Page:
AD users can not log in to unix server neither via ssh nor from console. Some sample errors seen in log file are:
Oct 29 15:28:28 msp0tctap2 adclient: [ID 702911 auth.debug] DEBUG <fd:24 PAMVerifyPassword> base.aduser Error: get creds: Preauthentication failed for user joe.user@ACME.COM (enctype: AES-256 CTS mode with 96-bit SHA-1 HMAC)
Oct 29 15:28:28 msp0tctap2 adclient: [ID 702911 auth.debug] DEBUG <fd:24 PAMVerifyPassword> base.osutil Module=Base : bad password (reference base/aduser.cpp:789 rc: 1030)
Oct 29 15:28:28 msp0tctap2 adclient: [ID 702911 auth.debug] DEBUG <fd:24 PAMVerifyPassword> daemon.ipcclient validate password caught exception: bad password
Couple of factors could lead to login problems when domain/forest is raised to 2008. Below is detailed information on both, please follow the necessary steps based on your environment. In a few scenarios, you need apply steps from both sections.
1) AD 2008 introduces AES encryption type. The kerberos encryption type handshake happens between adclient and Active Directory during adclient startup. If adclient was earlier talking to AD 2003 which does not know about AES, it establishes and uses ARCFOUR encryption type. Now in the middle of adclient running, if DC's are raised to the function level 2008 which start sending AES encryption type, adclient will not be able to recognize the enc type unless adclient is recycled. When you recycle the Centrify agents, encryption type is renegotiated with 2008 DC which understand AES, Centrify agents put AES in its accepted encryption type.
2) Some encryption technologies such as DES and AES require salt as part of their crypto functions. For users in Windows AD, by convention this salt is derived from the user principal name. For example, if a user is known as joe.user@ACME.COM, the salt will be ACME.COMjoe.user
Some encryption technologies, in particular RC4 HMAC - the default encryption technology for Windows 2003 domain do not use salt, so in these environments salt is a non-issue.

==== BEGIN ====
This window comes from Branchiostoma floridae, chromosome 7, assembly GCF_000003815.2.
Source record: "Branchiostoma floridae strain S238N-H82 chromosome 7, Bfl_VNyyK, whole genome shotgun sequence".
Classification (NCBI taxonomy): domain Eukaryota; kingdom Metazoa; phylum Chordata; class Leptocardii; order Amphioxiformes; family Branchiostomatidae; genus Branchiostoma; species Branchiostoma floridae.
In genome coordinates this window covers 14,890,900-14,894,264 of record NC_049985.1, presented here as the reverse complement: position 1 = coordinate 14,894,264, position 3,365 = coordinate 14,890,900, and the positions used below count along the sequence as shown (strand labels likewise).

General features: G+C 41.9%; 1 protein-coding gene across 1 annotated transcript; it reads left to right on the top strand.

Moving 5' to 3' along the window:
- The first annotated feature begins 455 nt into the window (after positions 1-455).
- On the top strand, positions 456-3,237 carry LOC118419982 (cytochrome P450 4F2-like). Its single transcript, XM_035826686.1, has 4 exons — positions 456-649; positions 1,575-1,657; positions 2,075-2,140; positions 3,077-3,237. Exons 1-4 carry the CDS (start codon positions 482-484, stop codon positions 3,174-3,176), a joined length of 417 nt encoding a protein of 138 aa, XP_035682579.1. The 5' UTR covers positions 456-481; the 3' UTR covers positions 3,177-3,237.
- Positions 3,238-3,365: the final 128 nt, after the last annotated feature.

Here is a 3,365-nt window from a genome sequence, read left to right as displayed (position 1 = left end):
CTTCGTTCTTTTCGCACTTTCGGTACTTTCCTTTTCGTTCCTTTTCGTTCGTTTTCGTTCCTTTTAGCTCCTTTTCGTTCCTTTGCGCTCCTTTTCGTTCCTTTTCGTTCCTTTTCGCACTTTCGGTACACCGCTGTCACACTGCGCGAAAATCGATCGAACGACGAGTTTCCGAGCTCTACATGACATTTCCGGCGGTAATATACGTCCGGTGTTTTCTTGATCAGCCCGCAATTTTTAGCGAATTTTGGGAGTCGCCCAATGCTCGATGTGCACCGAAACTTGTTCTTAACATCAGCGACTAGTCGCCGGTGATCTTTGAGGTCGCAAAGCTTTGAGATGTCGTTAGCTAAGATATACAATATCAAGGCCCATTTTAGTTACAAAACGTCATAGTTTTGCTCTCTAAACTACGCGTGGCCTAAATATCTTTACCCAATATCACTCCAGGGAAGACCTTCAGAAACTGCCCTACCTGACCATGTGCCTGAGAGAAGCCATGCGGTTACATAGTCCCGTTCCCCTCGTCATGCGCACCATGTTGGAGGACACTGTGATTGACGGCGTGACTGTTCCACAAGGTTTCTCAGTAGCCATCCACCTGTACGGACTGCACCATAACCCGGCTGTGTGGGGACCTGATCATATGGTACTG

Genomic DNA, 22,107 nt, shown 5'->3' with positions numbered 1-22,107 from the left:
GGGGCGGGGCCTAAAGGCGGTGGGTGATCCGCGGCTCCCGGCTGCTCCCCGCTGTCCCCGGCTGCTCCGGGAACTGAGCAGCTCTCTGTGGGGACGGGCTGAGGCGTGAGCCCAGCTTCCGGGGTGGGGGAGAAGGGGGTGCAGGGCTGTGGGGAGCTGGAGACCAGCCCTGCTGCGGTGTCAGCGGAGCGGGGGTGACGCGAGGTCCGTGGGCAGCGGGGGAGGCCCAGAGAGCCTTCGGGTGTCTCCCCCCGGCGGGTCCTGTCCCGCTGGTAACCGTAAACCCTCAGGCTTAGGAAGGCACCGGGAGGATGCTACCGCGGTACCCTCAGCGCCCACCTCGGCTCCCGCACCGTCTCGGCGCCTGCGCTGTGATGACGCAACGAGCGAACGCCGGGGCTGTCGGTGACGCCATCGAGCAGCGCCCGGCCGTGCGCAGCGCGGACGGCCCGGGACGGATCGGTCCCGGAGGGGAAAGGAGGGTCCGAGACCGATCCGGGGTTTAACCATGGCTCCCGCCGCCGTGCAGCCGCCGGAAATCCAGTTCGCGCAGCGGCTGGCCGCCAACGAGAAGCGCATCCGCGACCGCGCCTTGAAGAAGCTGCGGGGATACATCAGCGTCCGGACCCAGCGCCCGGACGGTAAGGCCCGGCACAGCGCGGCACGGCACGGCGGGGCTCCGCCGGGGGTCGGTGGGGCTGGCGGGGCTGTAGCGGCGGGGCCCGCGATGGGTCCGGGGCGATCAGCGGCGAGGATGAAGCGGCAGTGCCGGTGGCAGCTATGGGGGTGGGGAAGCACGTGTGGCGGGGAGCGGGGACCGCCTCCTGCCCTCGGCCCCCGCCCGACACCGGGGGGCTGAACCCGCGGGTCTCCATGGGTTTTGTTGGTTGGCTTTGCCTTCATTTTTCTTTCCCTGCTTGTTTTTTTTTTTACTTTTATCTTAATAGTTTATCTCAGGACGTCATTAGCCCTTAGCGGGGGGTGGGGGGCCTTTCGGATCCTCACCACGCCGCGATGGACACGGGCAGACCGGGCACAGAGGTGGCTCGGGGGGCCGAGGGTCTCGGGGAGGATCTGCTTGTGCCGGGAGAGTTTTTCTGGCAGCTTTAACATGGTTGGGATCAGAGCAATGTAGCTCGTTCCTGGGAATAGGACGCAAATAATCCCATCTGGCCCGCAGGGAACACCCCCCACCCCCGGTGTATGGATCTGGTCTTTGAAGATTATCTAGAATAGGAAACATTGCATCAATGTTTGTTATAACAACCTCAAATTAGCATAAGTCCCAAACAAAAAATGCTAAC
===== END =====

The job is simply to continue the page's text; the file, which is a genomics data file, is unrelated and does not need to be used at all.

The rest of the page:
However Windows 2008 domains want to use AES encryption by default.
There is a known bug in DirectControl 4.4.2 and earlier version where the salt is miscalculated, because adclient tries to use the DirectControl zone-assigned Unix Name to calculate salt. In some environments this would not be noticed because the UnixName = sAMAccountName = the first part of the user Principal Name.
But in some cases where the convention is that only the first name is used for the Unix name, i.e. "joe.user" becomes joe. Then we miscalculate the salt as ACME.COMjoe instead of the correct ACME.COMjoe.user.
Apply these steps:
- Log in as root
- Open /etc/centrifydc/centrifydc.conf
- Insert "adclient.force.salt.lookup: true" and save the change
- Run adreload to force the Centrify DirectControl Agent (adclient) to reload new configuration changes
Setting the centrifydc.conf parameter adclient.force.salt.lookup: true forces Direct Control to stop trying to guess the salt and ask the Windows DC what it is. This incurs an extra packet exchange as part of the original user authentication. The extra exchange is generally pretty fast and will not be noticeable by a normal user interactive logon. It only becomes an issue for performance critical, heavily loaded programmatic logon situations.
Note: If the above steps do not work, please restart CentrifyDC from /etc/init.d.
Starting DirectControl 4.4.2 the configuration parameter adclient.force.salt.lookup is set to true by default.
Note: This KB holds good for Centrify 5.0.x as well. We fixed salt parameter but restart is needed.